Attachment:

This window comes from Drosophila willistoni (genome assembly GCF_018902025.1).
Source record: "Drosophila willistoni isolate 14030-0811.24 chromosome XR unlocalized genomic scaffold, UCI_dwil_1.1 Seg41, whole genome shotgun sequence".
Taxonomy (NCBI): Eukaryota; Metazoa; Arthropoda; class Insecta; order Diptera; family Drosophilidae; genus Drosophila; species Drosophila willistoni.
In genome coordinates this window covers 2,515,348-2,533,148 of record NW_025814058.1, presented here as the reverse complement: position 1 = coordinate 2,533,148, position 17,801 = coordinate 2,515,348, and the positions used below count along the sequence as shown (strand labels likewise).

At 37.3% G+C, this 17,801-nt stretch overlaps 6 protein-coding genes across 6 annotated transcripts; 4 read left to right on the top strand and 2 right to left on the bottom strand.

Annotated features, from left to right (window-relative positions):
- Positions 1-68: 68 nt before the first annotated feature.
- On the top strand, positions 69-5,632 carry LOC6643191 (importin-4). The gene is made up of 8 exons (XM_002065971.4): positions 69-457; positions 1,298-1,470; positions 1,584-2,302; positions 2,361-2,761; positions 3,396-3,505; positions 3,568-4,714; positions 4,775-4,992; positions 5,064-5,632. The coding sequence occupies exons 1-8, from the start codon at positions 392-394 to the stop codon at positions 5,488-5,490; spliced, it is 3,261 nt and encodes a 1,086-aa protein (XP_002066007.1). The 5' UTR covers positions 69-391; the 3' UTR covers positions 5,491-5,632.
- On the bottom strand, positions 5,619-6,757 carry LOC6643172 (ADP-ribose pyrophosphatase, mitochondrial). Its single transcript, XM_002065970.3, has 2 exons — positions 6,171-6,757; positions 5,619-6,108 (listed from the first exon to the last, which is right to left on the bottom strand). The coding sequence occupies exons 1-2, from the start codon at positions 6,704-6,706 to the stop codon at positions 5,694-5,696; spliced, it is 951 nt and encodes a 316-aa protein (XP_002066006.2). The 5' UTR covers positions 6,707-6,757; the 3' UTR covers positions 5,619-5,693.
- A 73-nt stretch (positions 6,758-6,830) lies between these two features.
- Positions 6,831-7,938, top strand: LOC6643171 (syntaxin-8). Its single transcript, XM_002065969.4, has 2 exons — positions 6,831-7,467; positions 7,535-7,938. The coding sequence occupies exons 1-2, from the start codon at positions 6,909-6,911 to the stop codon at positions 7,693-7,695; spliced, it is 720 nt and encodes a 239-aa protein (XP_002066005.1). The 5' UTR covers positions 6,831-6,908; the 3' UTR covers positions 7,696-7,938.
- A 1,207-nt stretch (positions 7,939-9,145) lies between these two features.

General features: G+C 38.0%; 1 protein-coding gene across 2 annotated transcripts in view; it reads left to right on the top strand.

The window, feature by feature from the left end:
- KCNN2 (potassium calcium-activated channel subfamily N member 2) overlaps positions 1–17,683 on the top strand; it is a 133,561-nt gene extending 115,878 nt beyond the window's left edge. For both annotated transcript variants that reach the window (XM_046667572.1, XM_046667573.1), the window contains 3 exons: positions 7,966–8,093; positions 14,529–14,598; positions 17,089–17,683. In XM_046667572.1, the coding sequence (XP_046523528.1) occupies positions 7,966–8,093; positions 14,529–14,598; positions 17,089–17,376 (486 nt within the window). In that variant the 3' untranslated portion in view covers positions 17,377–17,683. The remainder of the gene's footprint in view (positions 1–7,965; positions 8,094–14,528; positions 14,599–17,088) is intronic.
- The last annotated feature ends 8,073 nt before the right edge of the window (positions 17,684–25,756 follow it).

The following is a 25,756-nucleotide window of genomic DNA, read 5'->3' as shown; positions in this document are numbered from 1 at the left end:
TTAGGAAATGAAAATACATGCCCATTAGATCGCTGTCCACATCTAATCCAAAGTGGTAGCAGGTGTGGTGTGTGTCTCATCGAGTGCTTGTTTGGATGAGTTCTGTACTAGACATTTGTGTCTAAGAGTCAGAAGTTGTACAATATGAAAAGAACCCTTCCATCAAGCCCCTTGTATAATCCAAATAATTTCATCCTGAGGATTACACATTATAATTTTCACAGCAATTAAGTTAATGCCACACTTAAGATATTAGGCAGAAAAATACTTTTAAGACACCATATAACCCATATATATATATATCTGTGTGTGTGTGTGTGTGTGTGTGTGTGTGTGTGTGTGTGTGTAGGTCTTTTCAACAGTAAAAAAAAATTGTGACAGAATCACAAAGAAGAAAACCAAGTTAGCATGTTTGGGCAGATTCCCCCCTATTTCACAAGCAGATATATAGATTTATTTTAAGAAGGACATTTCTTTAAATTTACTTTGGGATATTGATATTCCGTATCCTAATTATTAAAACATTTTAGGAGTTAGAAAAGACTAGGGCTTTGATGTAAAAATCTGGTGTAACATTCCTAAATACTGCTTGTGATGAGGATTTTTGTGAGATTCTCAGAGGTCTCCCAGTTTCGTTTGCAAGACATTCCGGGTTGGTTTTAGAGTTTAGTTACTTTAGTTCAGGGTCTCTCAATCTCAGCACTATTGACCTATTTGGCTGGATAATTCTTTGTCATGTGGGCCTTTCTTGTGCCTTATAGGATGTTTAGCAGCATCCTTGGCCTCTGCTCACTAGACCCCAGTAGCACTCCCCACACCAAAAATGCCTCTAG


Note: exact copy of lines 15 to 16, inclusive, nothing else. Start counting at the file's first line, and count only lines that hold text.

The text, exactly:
- KCNN2 (potassium calcium-activated channel subfamily N member 2) overlaps positions 1–17,683 on the top strand; it is a 133,561-nt gene extending 115,878 nt beyond the window's left edge. For both annotated transcript variants that reach the window (XM_046667572.1, XM_046667573.1), the window contains 3 exons: positions 7,966–8,093; positions 14,529–14,598; positions 17,089–17,683. In XM_046667572.1, the coding sequence (XP_046523528.1) occupies positions 7,966–8,093; positions 14,529–14,598; positions 17,089–17,376 (486 nt within the window). In that variant the 3' untranslated portion in view covers positions 17,377–17,683. The remainder of the gene's footprint in view (positions 1–7,965; positions 8,094–14,528; positions 14,599–17,088) is intronic.
- The last annotated feature ends 8,073 nt before the right edge of the window (positions 17,684–25,756 follow it).